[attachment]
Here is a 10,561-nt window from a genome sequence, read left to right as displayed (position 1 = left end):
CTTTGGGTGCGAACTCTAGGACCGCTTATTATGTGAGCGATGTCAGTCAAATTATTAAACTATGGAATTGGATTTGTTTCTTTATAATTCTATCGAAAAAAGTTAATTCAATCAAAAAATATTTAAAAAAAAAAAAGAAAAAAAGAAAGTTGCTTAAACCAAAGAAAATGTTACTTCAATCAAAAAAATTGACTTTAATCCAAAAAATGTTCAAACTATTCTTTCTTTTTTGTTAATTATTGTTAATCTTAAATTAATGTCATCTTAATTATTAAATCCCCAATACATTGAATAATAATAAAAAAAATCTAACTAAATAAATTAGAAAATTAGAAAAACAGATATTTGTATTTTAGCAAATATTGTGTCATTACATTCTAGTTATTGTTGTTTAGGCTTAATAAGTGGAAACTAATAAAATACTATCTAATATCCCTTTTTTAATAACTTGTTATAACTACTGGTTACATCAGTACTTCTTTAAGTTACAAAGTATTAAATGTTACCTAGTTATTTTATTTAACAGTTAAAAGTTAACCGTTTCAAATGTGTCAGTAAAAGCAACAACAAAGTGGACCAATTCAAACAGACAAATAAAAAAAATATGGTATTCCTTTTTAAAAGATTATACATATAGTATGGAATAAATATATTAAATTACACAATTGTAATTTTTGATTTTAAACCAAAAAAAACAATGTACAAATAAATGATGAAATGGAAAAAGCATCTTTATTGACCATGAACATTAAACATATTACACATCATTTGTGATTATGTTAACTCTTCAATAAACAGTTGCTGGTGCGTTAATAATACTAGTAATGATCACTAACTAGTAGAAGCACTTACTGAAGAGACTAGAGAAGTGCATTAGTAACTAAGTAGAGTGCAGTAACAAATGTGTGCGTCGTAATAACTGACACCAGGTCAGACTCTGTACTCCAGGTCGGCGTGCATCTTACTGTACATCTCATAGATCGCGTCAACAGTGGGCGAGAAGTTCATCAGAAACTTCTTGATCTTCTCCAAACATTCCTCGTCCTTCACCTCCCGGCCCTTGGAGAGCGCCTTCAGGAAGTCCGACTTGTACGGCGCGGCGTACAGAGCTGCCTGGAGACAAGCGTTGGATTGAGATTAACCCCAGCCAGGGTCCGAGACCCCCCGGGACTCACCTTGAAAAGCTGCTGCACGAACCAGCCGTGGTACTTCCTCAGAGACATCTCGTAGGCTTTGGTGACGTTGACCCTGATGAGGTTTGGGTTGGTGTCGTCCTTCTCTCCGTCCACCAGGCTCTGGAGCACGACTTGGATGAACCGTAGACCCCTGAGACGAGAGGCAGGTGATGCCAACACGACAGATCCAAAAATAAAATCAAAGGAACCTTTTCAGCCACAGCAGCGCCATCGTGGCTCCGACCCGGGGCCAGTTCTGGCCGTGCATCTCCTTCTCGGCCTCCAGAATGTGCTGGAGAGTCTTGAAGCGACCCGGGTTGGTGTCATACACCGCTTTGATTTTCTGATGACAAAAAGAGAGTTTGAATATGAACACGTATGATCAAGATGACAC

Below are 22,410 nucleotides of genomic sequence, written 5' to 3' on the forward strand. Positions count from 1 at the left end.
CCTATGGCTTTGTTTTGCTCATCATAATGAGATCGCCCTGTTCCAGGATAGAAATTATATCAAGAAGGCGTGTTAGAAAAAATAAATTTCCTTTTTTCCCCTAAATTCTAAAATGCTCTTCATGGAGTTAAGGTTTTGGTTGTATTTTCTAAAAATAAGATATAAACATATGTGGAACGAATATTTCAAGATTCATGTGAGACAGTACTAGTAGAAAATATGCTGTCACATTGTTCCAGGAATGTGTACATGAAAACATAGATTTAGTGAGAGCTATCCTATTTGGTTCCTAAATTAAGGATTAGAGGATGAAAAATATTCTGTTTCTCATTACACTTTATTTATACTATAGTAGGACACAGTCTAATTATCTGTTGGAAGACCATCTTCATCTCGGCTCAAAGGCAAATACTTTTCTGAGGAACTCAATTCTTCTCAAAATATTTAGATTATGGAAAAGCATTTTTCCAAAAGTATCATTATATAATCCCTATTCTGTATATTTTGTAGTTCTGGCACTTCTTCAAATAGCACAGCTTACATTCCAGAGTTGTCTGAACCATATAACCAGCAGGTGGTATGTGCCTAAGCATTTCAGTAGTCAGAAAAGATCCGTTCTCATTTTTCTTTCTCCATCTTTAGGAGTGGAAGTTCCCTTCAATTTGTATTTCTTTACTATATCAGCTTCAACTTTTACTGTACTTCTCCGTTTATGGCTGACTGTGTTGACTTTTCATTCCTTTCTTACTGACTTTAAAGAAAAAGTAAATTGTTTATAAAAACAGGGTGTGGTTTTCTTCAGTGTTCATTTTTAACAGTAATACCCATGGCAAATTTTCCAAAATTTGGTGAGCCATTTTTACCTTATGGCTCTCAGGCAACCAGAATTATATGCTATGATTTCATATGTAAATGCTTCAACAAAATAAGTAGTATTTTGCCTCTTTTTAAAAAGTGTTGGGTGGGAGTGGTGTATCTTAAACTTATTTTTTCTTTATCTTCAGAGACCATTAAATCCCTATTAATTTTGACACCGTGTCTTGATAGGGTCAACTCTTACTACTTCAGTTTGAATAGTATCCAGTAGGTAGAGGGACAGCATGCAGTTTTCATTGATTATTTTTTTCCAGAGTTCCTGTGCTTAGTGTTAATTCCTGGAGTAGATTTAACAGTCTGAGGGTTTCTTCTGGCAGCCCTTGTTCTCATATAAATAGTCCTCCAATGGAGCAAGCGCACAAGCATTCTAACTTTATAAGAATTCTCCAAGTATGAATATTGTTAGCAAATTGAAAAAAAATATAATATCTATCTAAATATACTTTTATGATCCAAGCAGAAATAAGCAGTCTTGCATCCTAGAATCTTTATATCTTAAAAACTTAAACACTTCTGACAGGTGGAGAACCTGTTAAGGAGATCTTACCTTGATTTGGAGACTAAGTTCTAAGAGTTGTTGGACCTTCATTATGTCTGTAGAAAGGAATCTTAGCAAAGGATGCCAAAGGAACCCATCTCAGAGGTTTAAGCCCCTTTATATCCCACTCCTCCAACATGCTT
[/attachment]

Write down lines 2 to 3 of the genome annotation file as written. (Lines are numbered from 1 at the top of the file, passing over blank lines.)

CTTTGGGTGCGAACTCTAGGACCGCTTATTATGTGAGCGATGTCAGTCAAATTATTAAACTATGGAATTGGATTTGTTTCTTTATAATTCTATCGAAAAAAGTTAATTCAATCAAAAAATATTTAAAAAAAAAAAAGAAAAAAAGAAAGTTGCTTAAACCAAAGAAAATGTTACTTCAATCAAAAAAATTGACTTTAATCCAAAAAATGTTCAAACTATTCTTTCTTTTTTGTTAATTATTGTTAATCTTAAATTAATGTCATCTTAATTATTAAATCCCCAATACATTGAATAATAATAAAAAAAATCTAACTAAATAAATTAGAAAATTAGAAAAACAGATATTTGTATTTTAGCAAATATTGTGTCATTACATTCTAGTTATTGTTGTTTAGGCTTAATAAGTGGAAACTAATAAAATACTATCTAATATCCCTTTTTTAATAACTTGTTATAACTACTGGTTACATCAGTACTTCTTTAAGTTACAAAGTATTAAATGTTACCTAGTTATTTTATTTAACAGTTAAAAGTTAACCGTTTCAAATGTGTCAGTAAAAGCAACAACAAAGTGGACCAATTCAAACAGACAAATAAAAAAAATATGGTATTCCTTTTTAAAAGATTATACATATAGTATGGAATAAATATATTAAATTACACAATTGTAATTTTTGATTTTAAACCAAAAAAAACAATGTACAAATAAATGATGAAATGGAAAAAGCATCTTTATTGACCATGAACATTAAACATATTACACATCATTTGTGATTATGTTAACTCTTCAATAAACAGTTGCTGGTGCGTTAATAATACTAGTAATGATCACTAACTAGTAGAAGCACTTACTGAAGAGACTAGAGAAGTGCATTAGTAACTAAGTAGAGTGCAGTAACAAATGTGTGCGTCGTAATAACTGACACCAGGTCAGACTCTGTACTCCAGGTCGGCGTGCATCTTACTGTACATCTCATAGATCGCGTCAACAGTGGGCGAGAAGTTCATCAGAAACTTCTTGATCTTCTCCAAACATTCCTCGTCCTTCACCTCCCGGCCCTTGGAGAGCGCCTTCAGGAAGTCCGACTTGTACGGCGCGGCGTACAGAGCTGCCTGGAGACAAGCGTTGGATTGAGATTAACCCCAGCCAGGGTCCGAGACCCCCCGGGACTCACCTTGAAAAGCTGCTGCACGAACCAGCCGTGGTACTTCCTCAGAGACATCTCGTAGGCTTTGGTGACGTTGACCCTGATGAGGTTTGGGTTGGTGTCGTCCTTCTCTCCGTCCACCAGGCTCTGGAGCACGACTTGGATGAACCGTAGACCCCTGAGACGAGAGGCAGGTGATGCCAACACGACAGATCCAAAAATAAAATCAAAGGAACCTTTTCAGCCACAGCAGCGCCATCGTGGCTCCGACCCGGGGCCAGTTCTGGCCGTGCATCTCCTTCTCGGCCTCCAGAATGTGCTGGAGAGTCTTGAAGCGACCCGGGTTGGTGTCATACACCGCTTTGATTTTCTGATGACAAAAAGAGAGTTTGAATATGAACACGTATGATCAAGATGACAC

Below are 22,410 nucleotides of genomic sequence, written 5' to 3' on the forward strand. Positions count from 1 at the left end.